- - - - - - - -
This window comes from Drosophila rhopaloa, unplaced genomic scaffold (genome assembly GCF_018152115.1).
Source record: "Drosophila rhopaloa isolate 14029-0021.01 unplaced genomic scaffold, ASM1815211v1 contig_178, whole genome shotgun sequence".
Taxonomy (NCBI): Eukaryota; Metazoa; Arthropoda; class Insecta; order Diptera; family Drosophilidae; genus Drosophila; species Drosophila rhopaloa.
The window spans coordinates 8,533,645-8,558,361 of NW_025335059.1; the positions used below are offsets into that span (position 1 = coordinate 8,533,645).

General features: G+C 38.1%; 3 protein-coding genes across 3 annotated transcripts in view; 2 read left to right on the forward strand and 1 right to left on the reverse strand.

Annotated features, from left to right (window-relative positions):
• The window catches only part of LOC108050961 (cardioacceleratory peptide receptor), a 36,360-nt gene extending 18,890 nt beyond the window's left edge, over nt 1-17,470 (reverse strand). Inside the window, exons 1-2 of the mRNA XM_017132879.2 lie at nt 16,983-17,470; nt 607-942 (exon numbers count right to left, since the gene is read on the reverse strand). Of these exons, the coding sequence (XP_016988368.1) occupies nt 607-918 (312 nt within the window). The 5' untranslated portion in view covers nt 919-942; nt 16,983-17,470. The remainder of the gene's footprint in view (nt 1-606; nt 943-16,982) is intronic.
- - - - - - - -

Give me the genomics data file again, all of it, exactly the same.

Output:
This window comes from Drosophila rhopaloa, unplaced genomic scaffold (genome assembly GCF_018152115.1).
Source record: "Drosophila rhopaloa isolate 14029-0021.01 unplaced genomic scaffold, ASM1815211v1 contig_178, whole genome shotgun sequence".
Taxonomy (NCBI): Eukaryota; Metazoa; Arthropoda; class Insecta; order Diptera; family Drosophilidae; genus Drosophila; species Drosophila rhopaloa.
The window spans coordinates 8,533,645-8,558,361 of NW_025335059.1; the positions used below are offsets into that span (position 1 = coordinate 8,533,645).

General features: G+C 38.1%; 3 protein-coding genes across 3 annotated transcripts in view; 2 read left to right on the forward strand and 1 right to left on the reverse strand.

Annotated features, from left to right (window-relative positions):
• The window catches only part of LOC108050961 (cardioacceleratory peptide receptor), a 36,360-nt gene extending 18,890 nt beyond the window's left edge, over nt 1-17,470 (reverse strand). Inside the window, exons 1-2 of the mRNA XM_017132879.2 lie at nt 16,983-17,470; nt 607-942 (exon numbers count right to left, since the gene is read on the reverse strand). Of these exons, the coding sequence (XP_016988368.1) occupies nt 607-918 (312 nt within the window). The 5' untranslated portion in view covers nt 919-942; nt 16,983-17,470. The remainder of the gene's footprint in view (nt 1-606; nt 943-16,982) is intronic.